Laudatio uitgesproken door prof. dr. Benjamin Van Camp
Laudatio Hans Blix
Dr. Hans Blix was born in 1928 in Uppsala, Sweden. He studied at the University of Uppsala; at Columbia University, where he was also a research graduate; and at Cambridge University, where he received his PhD.
In 1959, he became Doctor of Laws at the Stockholm University, and in 1960, was appointed Associate Professor in International Law.
He received an honorary doctorate from Moscow State University in 1987 and the Henry de Wolf Smyth Award in 1988. In 1997, he was awarded the Gold Medal for distinguished service in the field of nuclear affairs by the Uranium Institute, the predecessor to the World Nuclear Association. In 2001 he became Honorary Chairman of the WNA.
From 1963 to 1976, Dr. Blix was Head of Department at the Ministry for Foreign Affairs and served as Legal Adviser on International Law. In 1976, he became Under-Secretary of State at the Ministry for Foreign Affairs, in charge of international development cooperation. He was appointed Minister for Foreign Affairs in October 1978.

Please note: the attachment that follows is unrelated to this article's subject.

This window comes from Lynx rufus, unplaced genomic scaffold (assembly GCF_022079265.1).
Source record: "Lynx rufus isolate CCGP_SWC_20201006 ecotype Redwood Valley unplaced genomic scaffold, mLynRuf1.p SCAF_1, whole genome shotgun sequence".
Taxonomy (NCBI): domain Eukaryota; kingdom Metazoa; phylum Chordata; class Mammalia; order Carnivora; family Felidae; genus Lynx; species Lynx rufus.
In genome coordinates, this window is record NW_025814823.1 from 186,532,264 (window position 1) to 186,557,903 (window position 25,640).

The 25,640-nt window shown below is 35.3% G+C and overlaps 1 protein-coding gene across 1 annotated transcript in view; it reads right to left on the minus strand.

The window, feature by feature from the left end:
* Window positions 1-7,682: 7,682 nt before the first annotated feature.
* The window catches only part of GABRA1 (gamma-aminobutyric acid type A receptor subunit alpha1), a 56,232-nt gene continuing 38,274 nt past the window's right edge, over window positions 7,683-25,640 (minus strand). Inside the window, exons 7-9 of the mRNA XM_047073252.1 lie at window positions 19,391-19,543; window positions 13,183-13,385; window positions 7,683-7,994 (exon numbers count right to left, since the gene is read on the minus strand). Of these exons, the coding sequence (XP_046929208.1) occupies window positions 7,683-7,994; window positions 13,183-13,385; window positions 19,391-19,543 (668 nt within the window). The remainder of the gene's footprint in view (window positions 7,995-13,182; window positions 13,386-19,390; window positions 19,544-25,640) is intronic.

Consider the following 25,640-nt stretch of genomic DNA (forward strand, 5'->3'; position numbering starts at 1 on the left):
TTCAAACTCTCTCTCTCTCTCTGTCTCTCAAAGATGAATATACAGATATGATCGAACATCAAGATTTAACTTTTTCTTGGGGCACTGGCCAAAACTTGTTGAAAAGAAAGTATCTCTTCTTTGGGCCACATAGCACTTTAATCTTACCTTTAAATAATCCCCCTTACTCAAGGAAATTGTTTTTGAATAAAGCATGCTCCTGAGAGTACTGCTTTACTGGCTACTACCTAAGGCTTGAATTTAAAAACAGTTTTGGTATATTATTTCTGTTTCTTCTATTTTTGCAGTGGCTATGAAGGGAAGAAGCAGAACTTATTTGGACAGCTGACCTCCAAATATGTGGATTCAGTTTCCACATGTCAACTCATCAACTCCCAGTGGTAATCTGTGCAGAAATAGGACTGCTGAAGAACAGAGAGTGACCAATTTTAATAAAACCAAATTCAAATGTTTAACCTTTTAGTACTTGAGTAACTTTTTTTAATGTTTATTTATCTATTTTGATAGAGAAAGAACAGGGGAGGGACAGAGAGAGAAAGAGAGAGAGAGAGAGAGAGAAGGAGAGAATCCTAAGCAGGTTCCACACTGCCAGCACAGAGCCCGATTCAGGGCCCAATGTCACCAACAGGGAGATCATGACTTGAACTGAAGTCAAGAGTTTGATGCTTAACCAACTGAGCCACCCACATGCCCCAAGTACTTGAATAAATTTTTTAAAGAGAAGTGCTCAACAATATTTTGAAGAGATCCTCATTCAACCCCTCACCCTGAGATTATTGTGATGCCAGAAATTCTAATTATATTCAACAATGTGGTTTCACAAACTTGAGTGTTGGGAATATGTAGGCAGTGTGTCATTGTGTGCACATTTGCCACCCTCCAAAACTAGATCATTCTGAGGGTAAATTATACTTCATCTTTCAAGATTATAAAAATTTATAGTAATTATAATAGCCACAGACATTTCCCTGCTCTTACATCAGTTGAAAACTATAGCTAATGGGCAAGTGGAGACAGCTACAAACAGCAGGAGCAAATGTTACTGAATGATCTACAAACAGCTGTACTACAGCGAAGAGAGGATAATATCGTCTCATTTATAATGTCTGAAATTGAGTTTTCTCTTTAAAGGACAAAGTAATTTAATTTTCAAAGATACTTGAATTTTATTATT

From 1961 until 1981, he was a member of Sweden’s delegation to the United Nations General Assembly; and from 1962 to 1978, a member of the Swedish delegation to the Conference on Disarmament in Geneva.
He served as Director General of the International Atomic Energy Agency from 1981 to 1997.
He has written several books on subjects associated with international and constitutional law and was a leader of the Liberal Campaign Committee in favour of retention of the Swedish nuclear energy programme in the referendum in 1980.
Dr. Blix was appointed to the position of Executive Chairman of the United Nations Monitoring, Verification and Inspection Commission (UNMOVIC) by the UN Secretary-General in January 2000 and took up his duties on 1 March 2000. He left the post in June 2003. He is currently Chairman of the International Commission on Weapons of Mass Destruction.
You are a Swede. You may be astounded that I state this fact. Nevertheless, it implies that you come from a country that has enjoyed freedom from war for over 180 years. Sweden is very conscious of this fact, and it is therefore no coincidence that for many decades your country has played and keeps on playing a significant role in international initiatives to support global peace and security.
In that sense you belong to a distinguished lineage, which includes names such as: